It was just the way things panned out. I think it was probably just Maze Mania actually, though Iím not totally certain. It wasnít a huge sum, but it just seemed to help push me into something new. System 3 effectively dropped me in favour of Maniacs Of Noise, who by the way I thought were very good, and it all seemed as if maybe Iíd done all I could with the SID for now. I actually had to take on a full time job as an operator but on a shift basis so that I could still do music. By then I was freelancing and working mainly for Codemasters on my days off, but my heart wasnít really in it anymore. Throw in the pull of affordable synths and samplers and the explosion of dance music and it was clear to me what route I should be taking.



It may just be a coincidence, but from 2:48 - 3:19 the Tusker melody sounds identical to a title song in a movie called "Zombie Flesheaters" from 1979 by Lucio Fulci.

Itís no coincidence. I had the 12ths rhythm track for Tusker and that melody fitted perfectly so I borrowed it. It does go into something completely original after though. I loved that movie, the atmosphere in that film was spell binding. Yes the acting is rubbish, but the film looks and sounds amazing. I was appalled to hear the guy who ran the video distributers for it in the UK was sent to prison under the video nasties act just for putting it out on video. Could you imagine that happening today?



On Bangkok Knights what was the reasoning behind having both you and Rob Hubbard doing the music?

I think it was purely down to Rob going to the states and they needed a loading tune and quick. I donít think it was by design.



During your time on the 64 you written many great tracks for some of the best games like Last Ninja 2, was there a game that you would have loved to written the music for?

Well there are certainly other game soundtracks I wish Iíd been responsible for such as Rambo First Blood Part 2, Sanxion, Parallax and Arkanoid.



Did you ever realise that Last Ninja 2, sub-tune 3 was ripped off by Anastacia for "I'm Outta Love"?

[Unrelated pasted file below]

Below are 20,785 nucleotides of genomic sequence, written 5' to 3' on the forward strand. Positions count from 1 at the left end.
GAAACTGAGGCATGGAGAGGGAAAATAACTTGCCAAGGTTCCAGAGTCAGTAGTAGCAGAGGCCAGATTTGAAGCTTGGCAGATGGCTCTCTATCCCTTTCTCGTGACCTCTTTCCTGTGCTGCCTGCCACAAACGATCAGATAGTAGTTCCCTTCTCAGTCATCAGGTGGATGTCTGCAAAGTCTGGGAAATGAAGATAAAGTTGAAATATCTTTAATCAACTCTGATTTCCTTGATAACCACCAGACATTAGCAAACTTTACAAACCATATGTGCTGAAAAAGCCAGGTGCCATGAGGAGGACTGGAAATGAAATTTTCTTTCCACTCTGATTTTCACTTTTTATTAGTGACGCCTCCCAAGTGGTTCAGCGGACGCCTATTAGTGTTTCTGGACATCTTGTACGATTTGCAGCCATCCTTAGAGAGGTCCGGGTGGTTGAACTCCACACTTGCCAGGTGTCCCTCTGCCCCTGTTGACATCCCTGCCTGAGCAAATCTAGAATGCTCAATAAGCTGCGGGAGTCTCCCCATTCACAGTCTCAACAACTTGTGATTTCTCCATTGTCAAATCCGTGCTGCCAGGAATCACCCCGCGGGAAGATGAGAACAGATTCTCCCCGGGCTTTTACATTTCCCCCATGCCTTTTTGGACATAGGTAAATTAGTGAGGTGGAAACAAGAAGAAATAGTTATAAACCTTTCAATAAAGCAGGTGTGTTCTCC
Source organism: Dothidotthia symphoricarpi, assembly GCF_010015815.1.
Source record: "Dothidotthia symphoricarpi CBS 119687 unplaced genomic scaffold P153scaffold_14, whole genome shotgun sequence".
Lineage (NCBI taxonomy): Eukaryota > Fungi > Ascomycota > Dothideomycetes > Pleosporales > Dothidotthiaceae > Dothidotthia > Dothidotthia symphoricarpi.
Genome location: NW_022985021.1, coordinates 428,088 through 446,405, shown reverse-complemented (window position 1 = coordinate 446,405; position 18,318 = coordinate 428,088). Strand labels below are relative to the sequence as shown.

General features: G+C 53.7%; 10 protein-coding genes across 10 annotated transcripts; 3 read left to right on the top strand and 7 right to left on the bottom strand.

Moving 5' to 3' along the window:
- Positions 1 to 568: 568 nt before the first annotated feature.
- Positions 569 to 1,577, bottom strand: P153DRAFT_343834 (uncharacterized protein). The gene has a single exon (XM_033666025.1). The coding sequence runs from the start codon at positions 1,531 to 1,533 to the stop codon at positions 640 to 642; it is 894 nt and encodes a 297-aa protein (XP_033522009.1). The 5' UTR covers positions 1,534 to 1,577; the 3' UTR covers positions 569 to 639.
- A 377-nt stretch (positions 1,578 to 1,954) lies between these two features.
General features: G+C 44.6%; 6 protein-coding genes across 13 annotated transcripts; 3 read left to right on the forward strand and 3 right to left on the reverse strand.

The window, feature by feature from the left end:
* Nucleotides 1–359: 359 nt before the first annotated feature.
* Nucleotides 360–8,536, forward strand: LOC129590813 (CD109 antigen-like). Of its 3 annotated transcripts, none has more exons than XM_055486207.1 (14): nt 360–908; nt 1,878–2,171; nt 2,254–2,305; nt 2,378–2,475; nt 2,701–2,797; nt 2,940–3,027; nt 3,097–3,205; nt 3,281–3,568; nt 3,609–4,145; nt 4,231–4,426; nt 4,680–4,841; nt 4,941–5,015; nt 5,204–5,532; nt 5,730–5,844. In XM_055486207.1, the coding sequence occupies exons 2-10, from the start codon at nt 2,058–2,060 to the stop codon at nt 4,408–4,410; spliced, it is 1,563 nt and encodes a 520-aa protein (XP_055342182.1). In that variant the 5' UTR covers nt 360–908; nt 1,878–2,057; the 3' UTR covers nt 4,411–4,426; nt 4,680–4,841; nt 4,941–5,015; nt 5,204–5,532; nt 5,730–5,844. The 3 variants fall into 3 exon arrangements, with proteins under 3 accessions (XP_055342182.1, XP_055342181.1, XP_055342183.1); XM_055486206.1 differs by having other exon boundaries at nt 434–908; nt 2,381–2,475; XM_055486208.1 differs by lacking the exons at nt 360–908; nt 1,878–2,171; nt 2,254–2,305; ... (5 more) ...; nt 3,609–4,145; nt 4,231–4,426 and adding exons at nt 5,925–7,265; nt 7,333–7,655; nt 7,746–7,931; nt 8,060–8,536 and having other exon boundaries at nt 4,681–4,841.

Well itís the same chord progression, but I wouldnít call it a rip off. If theyíd used my melody lines then that would have been a lift. Unfortunately they didnít.



How often did someone ask you to specifically make a tune that sounded like another?

Very few really. I was lucky in that I was pretty much allowed to do what I saw fit for a project.



If you had a choice, which of your tunes would you redo?

Oh quite a few. Probably not the whole tune, but areas of arrangement and production that to me now seem either amateurish or uninspired. I think 25 years in the record business has given me experience that I could really have benefitted from back then, but hey thatís a big reason why Iím remaking them now.



How many tunes do you think you have completed and which one did you spend the longest time working on?

I probably only completed about 40 SID tunes maybe 50. It was quite a short period of time really late 86 until early 91. The longest time on one track was Driller partly because it was so long in itself, but also Iíd started it a few days before the 87 hurricane struck and wiped out my power for 2 weeks.




Robin Levy wanted me to ask you, can you please, please, please do a modern and extended version of Driller? (Love that tune)

Donít worry Robin. It will happen for the album project.




A typical day in the life of Matt Gray back in the dayÖ

In 1988 it was pretty much an open book for me. I preferred working at night, like a lot of musicians I suppose, so the days were actually pretty boring. All my friends were at work in the day, so I spent most of the time watching films, listening to music, washing the car. And I pretty much went out every evening for a drink, but come 11.15 Iíd be home ready to work often until 3 or 4am. Obviously there were some days where I did code in the day or plan things out or went to meetings etc., but about 75% of the time I worked at night.




Who was the nicest pop star you met? Who was the least nice?

Ah, thatís tricky Ďcos so many of them were very nice, at least to me anyway. Neil & Chris from The Pet Shop Boys are great guys to be around, Phil Oakey was a real gent as was Johnny Marr. Kylie is not only a very nice person, but probably one of the most professional singers Iíve worked with. Itís too hard to pick any one person Alesha Dixon, Kimberly and Cheryl from GA were all cool with me amongst many others.

I couldnít comment on the least nice. Itís a small world!



What do you think of the pop industry these days?

I think itís been turned on its head in respect of breaking trends and innovation. It used to be new artists who paved the way for changes in what was ďinĒ, but now it seems to be only big brand name artists who can move the game and usually in their favour.

As a songwriter itís a tough game to be in unless youíre also an artist selling tickets for gigs. There are generally only a handful of really successful songs released each year, I mean songs that actually make money, and unless youíre a writer on one of those youíre not going to be making the sort of income that perhaps you might have before physical record sales fell through the floor. Streaming and file sharing has decimated income for songwriters of anything but a super worldwide hit song.